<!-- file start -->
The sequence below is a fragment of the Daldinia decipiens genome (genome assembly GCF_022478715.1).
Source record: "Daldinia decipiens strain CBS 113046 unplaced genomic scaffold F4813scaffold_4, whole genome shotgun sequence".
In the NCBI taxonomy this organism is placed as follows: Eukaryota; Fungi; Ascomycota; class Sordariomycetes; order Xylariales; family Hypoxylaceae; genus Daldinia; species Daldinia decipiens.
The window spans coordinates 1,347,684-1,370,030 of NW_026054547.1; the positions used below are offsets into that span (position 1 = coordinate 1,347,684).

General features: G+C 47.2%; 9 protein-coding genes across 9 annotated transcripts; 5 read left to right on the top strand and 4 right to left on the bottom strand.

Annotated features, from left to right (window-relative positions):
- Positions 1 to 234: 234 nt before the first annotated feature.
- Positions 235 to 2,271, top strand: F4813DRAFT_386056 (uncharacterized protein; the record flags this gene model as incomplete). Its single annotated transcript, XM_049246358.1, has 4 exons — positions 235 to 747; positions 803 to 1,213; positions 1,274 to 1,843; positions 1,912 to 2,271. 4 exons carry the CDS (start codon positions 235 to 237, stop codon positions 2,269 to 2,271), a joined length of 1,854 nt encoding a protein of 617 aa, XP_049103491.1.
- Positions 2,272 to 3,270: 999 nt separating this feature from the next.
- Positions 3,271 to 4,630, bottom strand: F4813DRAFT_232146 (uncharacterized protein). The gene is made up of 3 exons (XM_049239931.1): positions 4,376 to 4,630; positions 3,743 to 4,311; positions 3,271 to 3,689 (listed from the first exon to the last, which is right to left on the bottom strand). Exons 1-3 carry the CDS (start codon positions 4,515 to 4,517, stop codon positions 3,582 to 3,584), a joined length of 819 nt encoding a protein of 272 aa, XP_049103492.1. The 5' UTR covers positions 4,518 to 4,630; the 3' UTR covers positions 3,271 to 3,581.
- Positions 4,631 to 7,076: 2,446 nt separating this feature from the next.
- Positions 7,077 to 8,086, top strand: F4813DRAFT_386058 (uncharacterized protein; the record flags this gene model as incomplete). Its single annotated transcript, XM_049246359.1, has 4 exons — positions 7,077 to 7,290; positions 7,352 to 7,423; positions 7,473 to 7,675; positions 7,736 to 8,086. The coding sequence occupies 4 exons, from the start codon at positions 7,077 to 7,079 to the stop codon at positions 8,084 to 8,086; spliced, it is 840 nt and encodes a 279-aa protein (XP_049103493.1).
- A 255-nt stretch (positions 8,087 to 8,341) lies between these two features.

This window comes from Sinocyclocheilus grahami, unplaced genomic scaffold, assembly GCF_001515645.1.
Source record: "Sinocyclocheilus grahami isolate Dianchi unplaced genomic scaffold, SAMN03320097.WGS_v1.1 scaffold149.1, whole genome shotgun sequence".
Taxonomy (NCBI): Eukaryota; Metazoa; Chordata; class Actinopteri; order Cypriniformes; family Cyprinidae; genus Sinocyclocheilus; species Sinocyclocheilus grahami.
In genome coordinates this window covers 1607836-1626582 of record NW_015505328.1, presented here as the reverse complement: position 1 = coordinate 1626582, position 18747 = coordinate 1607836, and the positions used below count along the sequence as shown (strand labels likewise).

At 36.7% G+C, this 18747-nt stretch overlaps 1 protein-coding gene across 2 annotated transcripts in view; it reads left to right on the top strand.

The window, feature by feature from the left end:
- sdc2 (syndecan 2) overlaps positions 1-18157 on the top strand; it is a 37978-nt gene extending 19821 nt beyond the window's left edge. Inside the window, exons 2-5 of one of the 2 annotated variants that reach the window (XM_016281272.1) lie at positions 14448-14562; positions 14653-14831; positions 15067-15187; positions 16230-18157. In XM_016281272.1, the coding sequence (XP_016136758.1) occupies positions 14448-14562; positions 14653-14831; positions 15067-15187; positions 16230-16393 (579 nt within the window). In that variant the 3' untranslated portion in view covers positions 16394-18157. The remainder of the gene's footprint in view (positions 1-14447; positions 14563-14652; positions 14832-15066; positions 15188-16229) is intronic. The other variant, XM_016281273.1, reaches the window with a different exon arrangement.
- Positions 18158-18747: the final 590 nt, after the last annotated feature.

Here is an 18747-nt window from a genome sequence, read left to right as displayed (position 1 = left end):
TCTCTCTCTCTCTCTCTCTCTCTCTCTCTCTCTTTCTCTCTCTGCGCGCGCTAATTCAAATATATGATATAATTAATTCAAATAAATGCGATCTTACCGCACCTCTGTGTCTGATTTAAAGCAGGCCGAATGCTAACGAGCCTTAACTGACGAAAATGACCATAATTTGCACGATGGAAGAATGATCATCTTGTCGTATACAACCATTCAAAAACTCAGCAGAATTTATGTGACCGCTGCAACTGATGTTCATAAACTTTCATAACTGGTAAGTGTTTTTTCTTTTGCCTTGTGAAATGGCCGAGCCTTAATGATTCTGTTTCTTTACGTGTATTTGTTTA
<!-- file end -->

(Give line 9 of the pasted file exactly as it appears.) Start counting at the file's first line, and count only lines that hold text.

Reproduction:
- Positions 2,272 to 3,270: 999 nt separating this feature from the next.